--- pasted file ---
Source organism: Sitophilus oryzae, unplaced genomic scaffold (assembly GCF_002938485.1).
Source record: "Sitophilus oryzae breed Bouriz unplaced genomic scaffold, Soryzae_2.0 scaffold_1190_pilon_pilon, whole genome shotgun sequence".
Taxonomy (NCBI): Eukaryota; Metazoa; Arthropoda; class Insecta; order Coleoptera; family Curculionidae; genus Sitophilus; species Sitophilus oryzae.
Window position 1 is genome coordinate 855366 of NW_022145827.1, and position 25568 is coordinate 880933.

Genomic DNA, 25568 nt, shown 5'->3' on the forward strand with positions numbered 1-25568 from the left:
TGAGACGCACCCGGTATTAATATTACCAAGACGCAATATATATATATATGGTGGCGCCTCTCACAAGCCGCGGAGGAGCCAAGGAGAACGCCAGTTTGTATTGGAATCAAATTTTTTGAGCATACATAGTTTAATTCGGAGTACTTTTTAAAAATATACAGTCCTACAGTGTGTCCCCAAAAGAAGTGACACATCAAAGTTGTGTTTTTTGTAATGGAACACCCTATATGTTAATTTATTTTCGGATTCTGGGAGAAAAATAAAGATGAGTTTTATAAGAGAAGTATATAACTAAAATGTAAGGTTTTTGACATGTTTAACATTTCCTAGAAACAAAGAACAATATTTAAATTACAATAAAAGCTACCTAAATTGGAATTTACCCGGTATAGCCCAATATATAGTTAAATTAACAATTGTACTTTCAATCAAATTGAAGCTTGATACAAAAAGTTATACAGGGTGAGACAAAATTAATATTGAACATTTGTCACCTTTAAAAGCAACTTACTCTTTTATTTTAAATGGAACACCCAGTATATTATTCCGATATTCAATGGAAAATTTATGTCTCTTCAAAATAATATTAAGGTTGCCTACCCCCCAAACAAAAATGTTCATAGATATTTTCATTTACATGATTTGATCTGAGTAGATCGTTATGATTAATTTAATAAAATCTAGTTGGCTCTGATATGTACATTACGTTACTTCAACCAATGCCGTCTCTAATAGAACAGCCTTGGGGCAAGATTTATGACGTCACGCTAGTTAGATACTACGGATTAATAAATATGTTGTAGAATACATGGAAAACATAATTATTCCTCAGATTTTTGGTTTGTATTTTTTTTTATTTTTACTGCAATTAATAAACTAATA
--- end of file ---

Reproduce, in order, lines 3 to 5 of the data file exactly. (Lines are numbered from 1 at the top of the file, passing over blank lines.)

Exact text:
Taxonomy (NCBI): Eukaryota; Metazoa; Arthropoda; class Insecta; order Coleoptera; family Curculionidae; genus Sitophilus; species Sitophilus oryzae.
Window position 1 is genome coordinate 855366 of NW_022145827.1, and position 25568 is coordinate 880933.

Genomic DNA, 25568 nt, shown 5'->3' on the forward strand with positions numbered 1-25568 from the left: